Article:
| A Few Bureaucratic Tweaks Won't Fix ObamaCare's Deeper Problems |
- via Reason
On Monday, the Centers for Medicare and Medicaid Services (CMS)—the bureaucratic entity responsible for drawing up many of Obamacare's thousands of pages of regulations—released its latest proposed rules for the law. The new rules are being flagged as a kind of rescue effort intended to bolster the law's exchanges, which are struggling to remain attractive to health insurance companies, but they represent more of the kind of bureaucratic fiddling that is unlikely to have a major impact on the law.
The 294 page rule, oh-so-excitingly billed as the Notice of Benefit and Payment Parameters for 2018, covers a lot of ground, but the headline news were the proposed changes to the law's risk adjustment system. For those who don't speak health wonk, Obamacare's risk adjustment provision is one of the three main mechanisms that the law uses to distribute risk amongst participating insurers, ensuring that no insurer fails under the weight of an unusually sick and expensive customer base. Basically, it requires insurers who end up with an especially healthy group of patients to pay into a system that makes payments out to insurers that end up with unusually sick patients. As a Kaiser Family Foundation report from last month explained, the goal "is to encourage insurers to compete based on the value and efficiency of their plans rather than by attracting healthier enrollees." Read more here...ObamaCare Premiums Set to Rise, Even for Savvy Shoppers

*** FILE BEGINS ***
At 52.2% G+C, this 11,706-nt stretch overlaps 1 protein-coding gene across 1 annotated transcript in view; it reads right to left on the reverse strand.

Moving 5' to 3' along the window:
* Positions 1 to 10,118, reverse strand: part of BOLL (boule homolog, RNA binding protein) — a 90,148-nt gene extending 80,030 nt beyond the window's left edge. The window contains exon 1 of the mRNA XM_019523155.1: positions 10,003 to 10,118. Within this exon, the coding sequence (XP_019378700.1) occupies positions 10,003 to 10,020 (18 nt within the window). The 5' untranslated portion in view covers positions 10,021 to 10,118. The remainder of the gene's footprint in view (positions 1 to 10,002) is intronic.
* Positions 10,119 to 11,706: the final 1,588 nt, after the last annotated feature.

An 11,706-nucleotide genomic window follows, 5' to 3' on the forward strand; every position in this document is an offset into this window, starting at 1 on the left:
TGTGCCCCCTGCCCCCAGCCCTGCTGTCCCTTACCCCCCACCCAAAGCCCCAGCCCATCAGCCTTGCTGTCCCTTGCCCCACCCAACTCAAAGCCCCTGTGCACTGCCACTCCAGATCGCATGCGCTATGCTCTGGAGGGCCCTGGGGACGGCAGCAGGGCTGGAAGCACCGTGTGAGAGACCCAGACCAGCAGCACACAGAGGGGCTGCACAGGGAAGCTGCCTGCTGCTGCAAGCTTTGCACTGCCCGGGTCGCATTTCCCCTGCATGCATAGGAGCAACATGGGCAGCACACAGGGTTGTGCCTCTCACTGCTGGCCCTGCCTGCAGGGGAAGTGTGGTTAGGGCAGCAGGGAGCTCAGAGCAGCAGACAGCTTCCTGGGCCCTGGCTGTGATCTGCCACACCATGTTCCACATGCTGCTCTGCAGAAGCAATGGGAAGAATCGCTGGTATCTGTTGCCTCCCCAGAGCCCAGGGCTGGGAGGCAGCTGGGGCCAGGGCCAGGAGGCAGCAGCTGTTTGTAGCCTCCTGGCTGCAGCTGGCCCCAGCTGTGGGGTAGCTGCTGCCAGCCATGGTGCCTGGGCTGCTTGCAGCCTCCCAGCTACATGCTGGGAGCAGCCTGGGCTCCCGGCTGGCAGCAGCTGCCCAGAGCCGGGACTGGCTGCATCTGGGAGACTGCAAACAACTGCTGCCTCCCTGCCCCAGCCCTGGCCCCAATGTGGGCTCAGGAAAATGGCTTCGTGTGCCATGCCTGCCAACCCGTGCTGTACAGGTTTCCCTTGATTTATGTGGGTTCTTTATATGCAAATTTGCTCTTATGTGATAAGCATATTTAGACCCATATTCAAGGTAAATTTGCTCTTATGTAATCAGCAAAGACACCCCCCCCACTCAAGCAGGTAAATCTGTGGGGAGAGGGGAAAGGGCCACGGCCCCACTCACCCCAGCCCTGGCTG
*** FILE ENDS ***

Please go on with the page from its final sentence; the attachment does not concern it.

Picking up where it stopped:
- via The New York Times
In the last few years, even though premiums in the Affordable Care Act’s health insurance marketplaces were rising, most customers could avoid a big price rise by shopping for a cheaper plan.
Next year, according to a preliminary analysis, that is going to be a lot harder.
Even someone who shopped wisely this year and is willing to switch plans to get the best deal next year is looking at an average premium increase of 11 percent, according to an analysis of rate filings in 18 states and the District of Columbia provided by the McKinsey Center for U.S. Health System Reform. Read more here...FreedomWorks' Book Club Spotlight: "Our Lost Constitution: The Willful Subversion of America's Founding Document"
In Our Lost Constitution, Senator Mike Lee tells the dramatic, little-known stories behind six of the Constitution's most indispensable provisions. He shows their rise. He shows their fall. And he makes vividly clear how nearly every abuse of federal power today is rooted in neglect of this Lost Constitution. Get your copy here...Rank-and-File Republicans Fear Lame-Duck Vote on Pricey Funding Bill
- via The Hill
Rank-and-file House Republicans are dreading voting on a huge spending deal in the lame-duck session — but they may have no choice.